geopolitical events warrant a comment or two. This is one of those
times. With things still quite unsettled in the Russia-Georgia
conflict, it would seem like a good time to take a deep breath and let
some subtle diplomacy do its work. Unfortunately, this approach is well
outside the of the skill set of the U.S. executive branch.
Let’s check two articles separated by only 3 days time.
Russia threatens nuclear attack (August 17 – Au.com)
RUSSIA warned Poland yesterday it faced a nuclear attack if it accepts a US missile interceptor base on its soil.
ominous rhetoric came as Moscow signed a treaty to stop the fighting in
neighbouring Georgia, another US ally which is seeking to join NATO
US, Poland sign missile shield deal amid Russian opposition (August 20 – AFP)
Warsaw and Washington signed a deal Wednesday to
deploy a US missile shield in Poland, in the face of deep anger and
threats of retaliation from Moscow.
"This will help us to deal
with the new threats of the 21st century, of long-range missile threats
from countries like Iran or from North Korea," said US Secretary of
State Condoleezza Rice shortly before inking the accord with Poland’s
Foreign Minister Radoslaw Sikorski.
provocative move comes at a very puzzling time, if your intent is to
stabilize an explosive situation. Of course, if your intent is
otherwise, then perhaps this move makes more sense. There is a lot of
evidence (and a fair bit of speculation) concerning the role of the U.S.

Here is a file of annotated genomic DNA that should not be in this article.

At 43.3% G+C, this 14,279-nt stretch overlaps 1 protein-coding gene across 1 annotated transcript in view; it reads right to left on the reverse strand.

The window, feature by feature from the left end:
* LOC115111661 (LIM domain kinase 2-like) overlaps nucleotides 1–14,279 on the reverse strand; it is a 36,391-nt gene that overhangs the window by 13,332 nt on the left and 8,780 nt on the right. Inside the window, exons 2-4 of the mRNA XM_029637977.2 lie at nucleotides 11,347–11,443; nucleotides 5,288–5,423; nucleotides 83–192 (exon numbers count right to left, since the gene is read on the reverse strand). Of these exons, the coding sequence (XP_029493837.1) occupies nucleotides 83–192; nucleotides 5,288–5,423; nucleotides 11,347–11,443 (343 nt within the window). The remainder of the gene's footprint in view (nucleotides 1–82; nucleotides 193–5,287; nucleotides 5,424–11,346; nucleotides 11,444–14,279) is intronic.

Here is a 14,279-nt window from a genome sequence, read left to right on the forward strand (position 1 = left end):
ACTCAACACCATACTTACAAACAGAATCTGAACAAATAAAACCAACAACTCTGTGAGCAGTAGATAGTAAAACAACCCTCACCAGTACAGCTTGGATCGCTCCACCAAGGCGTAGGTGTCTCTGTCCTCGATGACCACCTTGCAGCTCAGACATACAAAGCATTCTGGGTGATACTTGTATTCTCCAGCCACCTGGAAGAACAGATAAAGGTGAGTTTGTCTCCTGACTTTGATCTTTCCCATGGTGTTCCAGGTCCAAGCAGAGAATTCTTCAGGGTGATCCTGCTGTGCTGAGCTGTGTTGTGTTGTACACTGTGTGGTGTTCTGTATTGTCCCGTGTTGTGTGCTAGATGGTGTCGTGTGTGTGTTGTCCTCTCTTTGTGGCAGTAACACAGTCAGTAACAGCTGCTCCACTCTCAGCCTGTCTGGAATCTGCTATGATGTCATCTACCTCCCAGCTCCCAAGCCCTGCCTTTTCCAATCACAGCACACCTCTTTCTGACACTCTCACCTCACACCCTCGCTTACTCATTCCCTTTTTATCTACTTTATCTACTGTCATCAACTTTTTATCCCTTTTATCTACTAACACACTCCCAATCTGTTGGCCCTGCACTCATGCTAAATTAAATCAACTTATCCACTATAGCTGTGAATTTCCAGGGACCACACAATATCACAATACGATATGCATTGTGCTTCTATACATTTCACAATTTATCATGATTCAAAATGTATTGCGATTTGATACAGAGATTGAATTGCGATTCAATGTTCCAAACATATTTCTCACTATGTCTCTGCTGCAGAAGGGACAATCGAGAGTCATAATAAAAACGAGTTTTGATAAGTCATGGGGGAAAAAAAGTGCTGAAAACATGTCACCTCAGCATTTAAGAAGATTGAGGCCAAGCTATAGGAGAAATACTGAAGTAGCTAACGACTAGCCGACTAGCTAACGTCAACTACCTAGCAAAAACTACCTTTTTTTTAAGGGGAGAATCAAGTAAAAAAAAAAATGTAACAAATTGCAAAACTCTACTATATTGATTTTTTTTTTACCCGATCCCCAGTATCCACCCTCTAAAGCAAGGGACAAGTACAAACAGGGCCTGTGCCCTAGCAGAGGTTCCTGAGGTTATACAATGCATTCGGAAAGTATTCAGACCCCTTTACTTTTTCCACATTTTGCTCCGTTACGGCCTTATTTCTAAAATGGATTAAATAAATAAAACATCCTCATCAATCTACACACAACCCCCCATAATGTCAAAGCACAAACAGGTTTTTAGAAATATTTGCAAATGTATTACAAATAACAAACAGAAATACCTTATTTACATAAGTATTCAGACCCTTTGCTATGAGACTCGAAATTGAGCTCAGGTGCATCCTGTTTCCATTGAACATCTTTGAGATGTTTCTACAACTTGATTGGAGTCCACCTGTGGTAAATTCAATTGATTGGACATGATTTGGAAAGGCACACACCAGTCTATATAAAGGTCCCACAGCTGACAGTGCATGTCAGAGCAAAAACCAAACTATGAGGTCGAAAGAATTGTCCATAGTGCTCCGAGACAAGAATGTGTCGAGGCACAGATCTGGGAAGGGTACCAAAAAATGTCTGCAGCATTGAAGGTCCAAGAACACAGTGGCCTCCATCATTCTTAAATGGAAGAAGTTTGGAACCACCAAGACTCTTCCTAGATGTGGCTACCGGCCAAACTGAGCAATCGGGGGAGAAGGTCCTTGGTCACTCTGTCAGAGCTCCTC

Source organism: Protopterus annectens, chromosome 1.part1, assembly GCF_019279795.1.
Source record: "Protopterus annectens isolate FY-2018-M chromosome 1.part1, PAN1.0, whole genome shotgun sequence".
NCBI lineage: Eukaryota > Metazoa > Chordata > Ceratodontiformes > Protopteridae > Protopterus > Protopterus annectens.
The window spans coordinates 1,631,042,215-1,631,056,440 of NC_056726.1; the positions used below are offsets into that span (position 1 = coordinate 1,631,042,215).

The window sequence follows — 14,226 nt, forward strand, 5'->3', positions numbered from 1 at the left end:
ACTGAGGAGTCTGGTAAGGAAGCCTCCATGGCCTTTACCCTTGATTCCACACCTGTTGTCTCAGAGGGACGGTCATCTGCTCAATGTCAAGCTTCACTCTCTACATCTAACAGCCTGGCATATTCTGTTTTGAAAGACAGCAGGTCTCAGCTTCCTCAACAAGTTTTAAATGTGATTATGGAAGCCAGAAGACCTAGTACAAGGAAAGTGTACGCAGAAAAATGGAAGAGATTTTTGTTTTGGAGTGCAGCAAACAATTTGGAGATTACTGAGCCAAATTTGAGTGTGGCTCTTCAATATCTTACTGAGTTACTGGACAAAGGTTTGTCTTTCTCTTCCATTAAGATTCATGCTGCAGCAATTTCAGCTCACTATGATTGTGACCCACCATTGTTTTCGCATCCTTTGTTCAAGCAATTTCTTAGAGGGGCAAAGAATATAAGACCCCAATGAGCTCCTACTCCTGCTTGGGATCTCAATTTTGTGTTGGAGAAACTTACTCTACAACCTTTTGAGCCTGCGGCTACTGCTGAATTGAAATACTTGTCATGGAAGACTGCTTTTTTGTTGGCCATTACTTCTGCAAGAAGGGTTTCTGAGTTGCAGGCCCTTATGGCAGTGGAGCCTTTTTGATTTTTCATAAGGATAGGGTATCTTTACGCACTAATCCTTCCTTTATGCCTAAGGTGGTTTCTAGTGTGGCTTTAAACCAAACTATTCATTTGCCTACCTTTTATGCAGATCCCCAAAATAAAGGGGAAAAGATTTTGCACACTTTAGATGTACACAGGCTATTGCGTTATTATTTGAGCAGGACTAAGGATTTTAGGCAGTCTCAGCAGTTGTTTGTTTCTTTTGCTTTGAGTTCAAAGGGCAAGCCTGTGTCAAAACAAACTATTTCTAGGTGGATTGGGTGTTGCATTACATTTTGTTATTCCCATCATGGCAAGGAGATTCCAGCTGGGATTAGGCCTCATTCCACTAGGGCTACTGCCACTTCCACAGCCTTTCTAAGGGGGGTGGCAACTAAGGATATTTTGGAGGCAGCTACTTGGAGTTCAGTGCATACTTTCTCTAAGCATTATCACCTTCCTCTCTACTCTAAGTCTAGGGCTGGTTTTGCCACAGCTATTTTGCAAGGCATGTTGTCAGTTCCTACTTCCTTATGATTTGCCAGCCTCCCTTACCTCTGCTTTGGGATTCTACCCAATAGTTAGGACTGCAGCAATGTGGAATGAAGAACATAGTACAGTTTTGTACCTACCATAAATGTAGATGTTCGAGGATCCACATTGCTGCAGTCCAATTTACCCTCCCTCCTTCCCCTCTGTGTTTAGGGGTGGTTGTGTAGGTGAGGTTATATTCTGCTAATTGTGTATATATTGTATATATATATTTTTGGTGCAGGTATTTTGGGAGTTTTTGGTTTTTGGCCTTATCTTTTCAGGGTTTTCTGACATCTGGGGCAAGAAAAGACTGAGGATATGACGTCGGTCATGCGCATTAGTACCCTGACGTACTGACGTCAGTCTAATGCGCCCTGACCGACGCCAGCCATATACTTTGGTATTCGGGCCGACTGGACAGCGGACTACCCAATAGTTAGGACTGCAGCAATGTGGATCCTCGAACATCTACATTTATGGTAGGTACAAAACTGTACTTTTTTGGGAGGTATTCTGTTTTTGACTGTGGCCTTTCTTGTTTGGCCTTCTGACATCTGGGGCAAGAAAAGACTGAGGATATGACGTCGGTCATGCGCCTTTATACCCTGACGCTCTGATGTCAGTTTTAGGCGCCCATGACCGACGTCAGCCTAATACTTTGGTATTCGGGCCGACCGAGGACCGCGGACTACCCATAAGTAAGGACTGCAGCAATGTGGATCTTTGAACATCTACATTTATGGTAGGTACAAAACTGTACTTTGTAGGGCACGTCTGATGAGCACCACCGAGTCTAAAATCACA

and Israel inside Georgia prior to the onset of the conflict. If you
have not looked into this conflict and wish to know what happened, I
would strongly urge you to read outside of the US press for your
insights. Briefly, Georgia initiated the conflict on August 7th and
barraged a completely civilian town in South Ossetia with
indiscriminate rocket and artillery fire, killing between 1000 and 2000
civilians and provoking a Russian response.
In the face of this,
the U.S. decided to rush through a missile defense pact with Poland, who
needs protection from missiles like a rugby player with the ball needs
protection from spectator insults.
One thing that amuses
me here is the impression that the U.S. political leadership isn’t even
trying anymore. If they were, they’d have spent more time coming up
with a more plausible reason for the anti-missile installation than
helping Poland to deal with “long-range missile threats from countries
like Iran or from North Korea.”
I mean, seriously. Poland? Under threat from North Korea and Iran? Say what?
They just aren’t even
trying anymore. I doubt the speech writer even bothered to stub out his
or her cigarette before submitting that one. Taken another way, this
gives us a pretty clear insight that U.S. intentions in the region have
nothing at all to do with the safety and security of Poland, who is now
a pawn in a much larger game. For my money, I cannot imagine that the
prize in this game is anything other than energy. Although exactly how
provoking Russia furthers that interest is a point well outside of my
grasp. I will continue to monitor developments, and I wish Europe a
very calm and warm winter.